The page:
The Ghost Writer

ghostwriter
Movie review by Greg Carlson

As filmmaker Roman Polanski continues to fight extradition to the United States in the wake of his September, 2009 arrest in Switzerland on sex charges that date back to 1977, his film “The Ghost Writer” arrives quietly in theatres. Biography-minded viewers will pore over the ironic parallels between Polanski’s life and the besieged, travel-restricted politician at the center of the movie, but the film’s thrill-seeking agenda rapidly parts company from any construction of possible self-pity cooked up by the 76-year-old director.

Ewan McGregor plays the unnamed character of the title, a scribe-for-hire who eagerly takes a quarter of a million dollar payout to finish former PM Adam Lang’s windy memoirs for publication. The Ghost’s predecessor died under mysterious circumstances, and as soon as he arrives at the austere modernist compound inhabited by Lang and his entourage of power brokers, the overwhelmed replacement realizes that nothing is as it seems and that he is in a bit over his head. Before the Ghost can polish a draft of the book, Lang is accused of war crimes by a former ally and cabinet member, and the household is swept up in a storm of spin, denial, and strategizing.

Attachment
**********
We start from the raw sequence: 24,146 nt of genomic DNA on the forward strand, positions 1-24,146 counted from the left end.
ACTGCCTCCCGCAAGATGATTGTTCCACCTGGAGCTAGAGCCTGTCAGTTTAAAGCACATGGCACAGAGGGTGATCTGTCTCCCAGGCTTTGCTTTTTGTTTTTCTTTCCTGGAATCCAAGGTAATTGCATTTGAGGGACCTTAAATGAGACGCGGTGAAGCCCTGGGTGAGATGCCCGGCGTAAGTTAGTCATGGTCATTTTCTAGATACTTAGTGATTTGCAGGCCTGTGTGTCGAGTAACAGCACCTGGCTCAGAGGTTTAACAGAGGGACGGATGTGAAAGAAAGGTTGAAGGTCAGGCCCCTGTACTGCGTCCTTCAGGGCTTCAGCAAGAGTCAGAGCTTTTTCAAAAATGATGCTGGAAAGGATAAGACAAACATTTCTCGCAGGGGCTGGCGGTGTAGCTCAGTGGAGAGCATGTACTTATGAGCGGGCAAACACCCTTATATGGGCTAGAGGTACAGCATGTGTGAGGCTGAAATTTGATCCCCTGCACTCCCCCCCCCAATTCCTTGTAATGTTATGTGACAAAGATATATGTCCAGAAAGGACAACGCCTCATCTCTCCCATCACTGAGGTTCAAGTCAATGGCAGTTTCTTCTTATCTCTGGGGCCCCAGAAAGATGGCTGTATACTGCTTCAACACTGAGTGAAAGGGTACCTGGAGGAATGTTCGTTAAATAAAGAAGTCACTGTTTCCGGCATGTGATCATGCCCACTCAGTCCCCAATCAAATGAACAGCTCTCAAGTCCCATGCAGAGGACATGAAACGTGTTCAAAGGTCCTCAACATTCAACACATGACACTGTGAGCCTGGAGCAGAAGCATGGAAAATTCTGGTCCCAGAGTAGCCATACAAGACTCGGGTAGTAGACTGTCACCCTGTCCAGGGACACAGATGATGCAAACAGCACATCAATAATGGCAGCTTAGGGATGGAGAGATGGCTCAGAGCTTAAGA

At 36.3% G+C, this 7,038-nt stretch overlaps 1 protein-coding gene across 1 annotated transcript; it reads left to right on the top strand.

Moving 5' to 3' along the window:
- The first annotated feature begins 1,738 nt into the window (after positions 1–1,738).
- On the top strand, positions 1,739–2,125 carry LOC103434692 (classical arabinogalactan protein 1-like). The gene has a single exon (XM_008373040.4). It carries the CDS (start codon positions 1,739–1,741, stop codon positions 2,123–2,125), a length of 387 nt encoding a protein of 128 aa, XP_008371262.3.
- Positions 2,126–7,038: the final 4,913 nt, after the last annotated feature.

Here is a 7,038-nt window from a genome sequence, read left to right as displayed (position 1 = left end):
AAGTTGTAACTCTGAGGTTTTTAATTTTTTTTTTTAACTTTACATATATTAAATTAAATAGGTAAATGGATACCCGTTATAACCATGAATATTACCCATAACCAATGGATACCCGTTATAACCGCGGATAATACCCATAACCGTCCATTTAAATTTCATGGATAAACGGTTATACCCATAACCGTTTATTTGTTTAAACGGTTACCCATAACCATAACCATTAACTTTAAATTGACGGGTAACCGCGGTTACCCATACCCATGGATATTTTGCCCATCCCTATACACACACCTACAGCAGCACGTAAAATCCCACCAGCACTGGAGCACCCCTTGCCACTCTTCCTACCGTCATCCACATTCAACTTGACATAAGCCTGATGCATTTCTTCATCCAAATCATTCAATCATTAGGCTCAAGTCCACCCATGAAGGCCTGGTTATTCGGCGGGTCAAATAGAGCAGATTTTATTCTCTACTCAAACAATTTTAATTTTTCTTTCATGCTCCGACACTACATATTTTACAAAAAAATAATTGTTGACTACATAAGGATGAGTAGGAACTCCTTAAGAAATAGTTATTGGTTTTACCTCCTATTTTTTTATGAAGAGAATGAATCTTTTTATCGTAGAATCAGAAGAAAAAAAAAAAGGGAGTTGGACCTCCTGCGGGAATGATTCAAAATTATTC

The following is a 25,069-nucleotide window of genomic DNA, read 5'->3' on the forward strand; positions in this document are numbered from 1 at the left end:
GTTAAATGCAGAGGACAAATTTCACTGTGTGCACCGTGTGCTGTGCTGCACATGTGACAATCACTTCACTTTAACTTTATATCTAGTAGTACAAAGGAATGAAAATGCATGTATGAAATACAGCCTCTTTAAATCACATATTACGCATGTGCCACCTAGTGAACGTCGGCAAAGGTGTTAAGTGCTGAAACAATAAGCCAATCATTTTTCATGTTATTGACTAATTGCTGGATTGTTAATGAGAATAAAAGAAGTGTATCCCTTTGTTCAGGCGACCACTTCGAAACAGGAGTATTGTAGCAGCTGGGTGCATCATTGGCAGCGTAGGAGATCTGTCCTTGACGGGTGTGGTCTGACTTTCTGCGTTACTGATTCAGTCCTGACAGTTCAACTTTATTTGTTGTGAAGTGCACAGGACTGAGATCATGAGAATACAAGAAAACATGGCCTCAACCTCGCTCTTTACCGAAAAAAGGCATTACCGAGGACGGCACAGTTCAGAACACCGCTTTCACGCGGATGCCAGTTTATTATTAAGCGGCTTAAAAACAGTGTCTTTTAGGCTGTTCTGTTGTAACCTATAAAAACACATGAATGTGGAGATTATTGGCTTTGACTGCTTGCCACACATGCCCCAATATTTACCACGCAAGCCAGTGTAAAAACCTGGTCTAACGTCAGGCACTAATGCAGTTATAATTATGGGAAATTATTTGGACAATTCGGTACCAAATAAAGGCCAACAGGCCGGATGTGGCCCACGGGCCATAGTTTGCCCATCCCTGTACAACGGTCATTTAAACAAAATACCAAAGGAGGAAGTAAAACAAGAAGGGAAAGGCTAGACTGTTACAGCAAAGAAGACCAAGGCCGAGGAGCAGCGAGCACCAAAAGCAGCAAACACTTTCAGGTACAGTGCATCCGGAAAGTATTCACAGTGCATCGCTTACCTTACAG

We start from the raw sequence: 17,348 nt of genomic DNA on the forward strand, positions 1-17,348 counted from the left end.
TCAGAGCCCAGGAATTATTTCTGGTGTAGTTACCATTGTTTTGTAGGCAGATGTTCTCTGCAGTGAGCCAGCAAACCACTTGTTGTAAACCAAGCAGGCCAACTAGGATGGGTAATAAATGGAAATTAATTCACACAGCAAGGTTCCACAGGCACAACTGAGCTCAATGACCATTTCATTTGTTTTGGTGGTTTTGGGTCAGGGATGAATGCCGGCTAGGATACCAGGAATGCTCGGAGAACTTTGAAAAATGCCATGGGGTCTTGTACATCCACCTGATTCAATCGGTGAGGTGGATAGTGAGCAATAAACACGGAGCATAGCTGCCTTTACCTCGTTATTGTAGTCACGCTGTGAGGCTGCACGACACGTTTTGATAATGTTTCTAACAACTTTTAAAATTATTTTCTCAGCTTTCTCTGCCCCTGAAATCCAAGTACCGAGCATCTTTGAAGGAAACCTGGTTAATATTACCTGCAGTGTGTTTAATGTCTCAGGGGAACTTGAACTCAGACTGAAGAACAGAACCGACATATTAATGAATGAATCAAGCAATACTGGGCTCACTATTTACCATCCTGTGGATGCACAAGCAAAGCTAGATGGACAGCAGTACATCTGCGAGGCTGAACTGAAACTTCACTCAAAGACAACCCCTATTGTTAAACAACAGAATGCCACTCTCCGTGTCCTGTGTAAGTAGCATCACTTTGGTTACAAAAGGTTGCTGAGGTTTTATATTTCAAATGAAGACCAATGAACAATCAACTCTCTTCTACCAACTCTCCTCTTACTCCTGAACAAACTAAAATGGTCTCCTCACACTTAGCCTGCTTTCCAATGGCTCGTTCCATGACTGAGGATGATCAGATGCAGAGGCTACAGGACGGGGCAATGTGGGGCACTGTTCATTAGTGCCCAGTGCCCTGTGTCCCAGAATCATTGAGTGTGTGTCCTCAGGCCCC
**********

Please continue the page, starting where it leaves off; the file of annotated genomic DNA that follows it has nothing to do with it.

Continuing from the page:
Smart, calculating, and stylish, “The Ghost Writer” is the best kind of Hitchcock homage. Filled with all sorts of diabolical details that seem to come straight from one of the Master of Suspense’s carefully constructed scripts, Polanski’s film delights in manipulating viewers with a balanced mix of plausible and impossible twists and turns. Close scrutiny threatens to collapse the house of cards, and the jaded will wince (and the faithful will cheer) as the plot machinery dispatches a climactic acrostic to solve a key mystery, but most audience members will eagerly embrace the movie’s expressiveness and intelligibility.

Polanski is just as capable with actors as he is with narrative efficiency, and across the board, “The Ghost Writer” features delicious performances from even the most surprising casting choices. McGregor, who always looks relieved when he is not playing Obi-Wan Kenobi, anchors the film as the initially innocent audience surrogate. Olivia Williams, playing older than her early 40s, tartly embodies the brains behind husband Pierce Brosnan’s Tony Blair-like politician. Movie aficionados will love the sight and sound of legendary Eli Wallach in a succinct, one-scene cameo, and even the surprising inclusion of James Belushi and Kim Cattrall is right on target.

Polanski co-wrote the movie’s script with Robert Harris, whose 2007 novel “The Ghost” is the basis of the movie. “The Ghost Writer” is as conspiratorial and at times outrageous as “Shutter Island,” and just as much fun, as Polanski retains his slightly offbeat sense of humor amidst all the mounting anxiety and dread. Despite its pulpy origins, or perhaps because of them, one can have a blast watching Polanski devise all sorts of ways to reinforce his protagonist’s status as a fading apparition. From the terrific opening scene, in which Polanski visually establishes the double-meaning of the titular occupation via an eerie ferry ride, to the sensational final shot, the filmmaker wastes no opportunity to affirm the precariousness of the anonymous hero’s sense of identity.

This review was also published in the High Plains Reader the week of 3/22/10.

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